This new large-scale IT system, automatically monitors the border-crossing of third-country nationals (TCNs). It follows EU-Regulation 2017/2226, which has been adopted and then signed on 30 November 2017 by the European Council, and is effective since 29 December 2017.
According to this regulation, all TCNs will have to register with four fingerprints and a facial image when entering Schengen countries, whether that is by land, sea or air. The data collected will be stored in the shared register for five years.
The data in the new central register of cross-border movements will be accessible to all member states’ border and visa granting authorities and enable them to automatically check legitimate visitors and control irregular migration. If it works as intended, it should close the entry-exit loop and abolish the need for manual stamping of passports.
Besides the member states, other authorities such as Europol will also have (closely controlled) access to the data for investigation purposes, in order to ensure that cross-border movements and travel history is consulted with the strictest respect for the human dignity and integrity of each person.
In terms of timeline, the new Entry-exit System is set to be operational in 2020. This means a lot of work ahead for EU-LISA, who is tasked to source, deploy and operate the system. Nevertheless, it also means a lot of changes and upgrades for the member states, who will have to make sure their border control processes as well as their underlying systems are compliant with the new EES regulation.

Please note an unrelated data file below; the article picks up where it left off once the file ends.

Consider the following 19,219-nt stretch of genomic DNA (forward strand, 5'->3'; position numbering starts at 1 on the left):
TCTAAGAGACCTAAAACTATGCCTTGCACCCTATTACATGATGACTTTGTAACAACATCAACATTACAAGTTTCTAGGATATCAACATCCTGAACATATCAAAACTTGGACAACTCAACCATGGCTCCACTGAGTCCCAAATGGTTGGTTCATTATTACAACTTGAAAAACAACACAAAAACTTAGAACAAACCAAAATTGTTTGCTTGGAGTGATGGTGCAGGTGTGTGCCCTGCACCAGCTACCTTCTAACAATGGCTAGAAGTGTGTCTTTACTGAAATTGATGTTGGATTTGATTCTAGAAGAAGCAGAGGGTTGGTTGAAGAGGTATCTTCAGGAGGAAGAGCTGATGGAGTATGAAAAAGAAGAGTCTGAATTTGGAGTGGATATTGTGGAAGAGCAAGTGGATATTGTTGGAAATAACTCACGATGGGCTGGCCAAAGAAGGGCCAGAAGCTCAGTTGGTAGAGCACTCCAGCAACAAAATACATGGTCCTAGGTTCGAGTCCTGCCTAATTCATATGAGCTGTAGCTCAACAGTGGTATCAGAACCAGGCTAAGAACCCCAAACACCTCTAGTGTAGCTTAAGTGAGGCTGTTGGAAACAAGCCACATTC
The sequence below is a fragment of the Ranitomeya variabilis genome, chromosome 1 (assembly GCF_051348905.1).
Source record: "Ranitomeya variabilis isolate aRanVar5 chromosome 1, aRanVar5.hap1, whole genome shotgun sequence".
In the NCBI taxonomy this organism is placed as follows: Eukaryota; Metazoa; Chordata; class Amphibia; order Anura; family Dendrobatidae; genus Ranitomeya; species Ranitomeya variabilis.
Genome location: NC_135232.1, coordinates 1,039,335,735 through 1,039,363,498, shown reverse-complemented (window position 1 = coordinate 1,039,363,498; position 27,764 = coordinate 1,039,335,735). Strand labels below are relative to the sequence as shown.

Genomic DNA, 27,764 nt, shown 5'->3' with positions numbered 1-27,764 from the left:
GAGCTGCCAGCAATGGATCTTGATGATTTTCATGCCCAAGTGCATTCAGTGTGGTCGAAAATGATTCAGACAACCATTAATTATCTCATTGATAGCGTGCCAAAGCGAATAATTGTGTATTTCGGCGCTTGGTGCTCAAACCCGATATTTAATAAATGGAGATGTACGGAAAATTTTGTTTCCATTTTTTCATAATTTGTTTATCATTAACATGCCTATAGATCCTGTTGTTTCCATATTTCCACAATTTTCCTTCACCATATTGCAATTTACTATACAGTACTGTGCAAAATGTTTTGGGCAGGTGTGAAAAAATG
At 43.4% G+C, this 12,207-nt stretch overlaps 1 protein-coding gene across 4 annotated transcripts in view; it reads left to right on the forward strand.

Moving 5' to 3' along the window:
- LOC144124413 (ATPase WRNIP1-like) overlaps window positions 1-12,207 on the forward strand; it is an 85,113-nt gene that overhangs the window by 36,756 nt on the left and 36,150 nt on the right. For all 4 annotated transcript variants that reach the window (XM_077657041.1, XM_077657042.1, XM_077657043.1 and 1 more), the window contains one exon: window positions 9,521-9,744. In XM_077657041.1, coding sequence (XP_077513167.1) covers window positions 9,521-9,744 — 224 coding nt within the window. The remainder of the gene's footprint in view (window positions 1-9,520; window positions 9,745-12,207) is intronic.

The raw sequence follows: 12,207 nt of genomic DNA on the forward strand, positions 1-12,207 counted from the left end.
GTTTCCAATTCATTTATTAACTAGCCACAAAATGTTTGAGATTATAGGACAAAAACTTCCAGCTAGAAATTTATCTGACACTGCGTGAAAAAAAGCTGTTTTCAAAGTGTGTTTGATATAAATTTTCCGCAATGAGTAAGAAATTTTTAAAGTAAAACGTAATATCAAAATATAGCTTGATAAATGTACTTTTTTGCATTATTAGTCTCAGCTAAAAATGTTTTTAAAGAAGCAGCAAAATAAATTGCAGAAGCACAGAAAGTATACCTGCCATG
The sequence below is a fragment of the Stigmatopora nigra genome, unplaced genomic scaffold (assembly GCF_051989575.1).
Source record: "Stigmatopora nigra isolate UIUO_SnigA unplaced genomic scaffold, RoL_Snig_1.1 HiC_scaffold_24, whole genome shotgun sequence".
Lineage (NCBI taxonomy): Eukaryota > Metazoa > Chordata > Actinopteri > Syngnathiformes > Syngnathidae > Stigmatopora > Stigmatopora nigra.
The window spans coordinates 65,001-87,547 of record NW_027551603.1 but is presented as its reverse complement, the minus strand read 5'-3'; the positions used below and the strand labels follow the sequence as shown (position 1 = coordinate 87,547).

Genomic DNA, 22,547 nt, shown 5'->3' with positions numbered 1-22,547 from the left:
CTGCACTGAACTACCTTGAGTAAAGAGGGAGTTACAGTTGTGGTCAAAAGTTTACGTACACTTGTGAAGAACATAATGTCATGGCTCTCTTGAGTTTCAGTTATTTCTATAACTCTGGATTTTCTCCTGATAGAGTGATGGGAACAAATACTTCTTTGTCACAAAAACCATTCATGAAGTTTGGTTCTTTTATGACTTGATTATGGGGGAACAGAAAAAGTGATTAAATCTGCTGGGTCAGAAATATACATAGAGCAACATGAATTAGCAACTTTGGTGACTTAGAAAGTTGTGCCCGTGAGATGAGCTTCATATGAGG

The increasing digitalization of border control
Border control has significantly evolved in Europe over the last 20 years. The introduction of electronic documents has allowed automated checks that read data stored on the chip as well as compare the chip data with the information in the Machine Readable Zone and on the data page. Identity checks have also become faster and also mobile, with the introduction of portable suitcases and tablets. Self-service has allowed for further gains in efficiency and passenger facilitation. This has been very welcome as globalization has led to far more travelers needing to be verified in a limited space and time.
With the new EES, there will be an electronic data record for each TCN traveler. This will show who is present and what this traveler’s authorized duration of stay within the Schengen area is. It will be much faster, more efficient and reliable than the manual stamping procedure currently in use to acknowledge entry and exit and verify the length of the stay.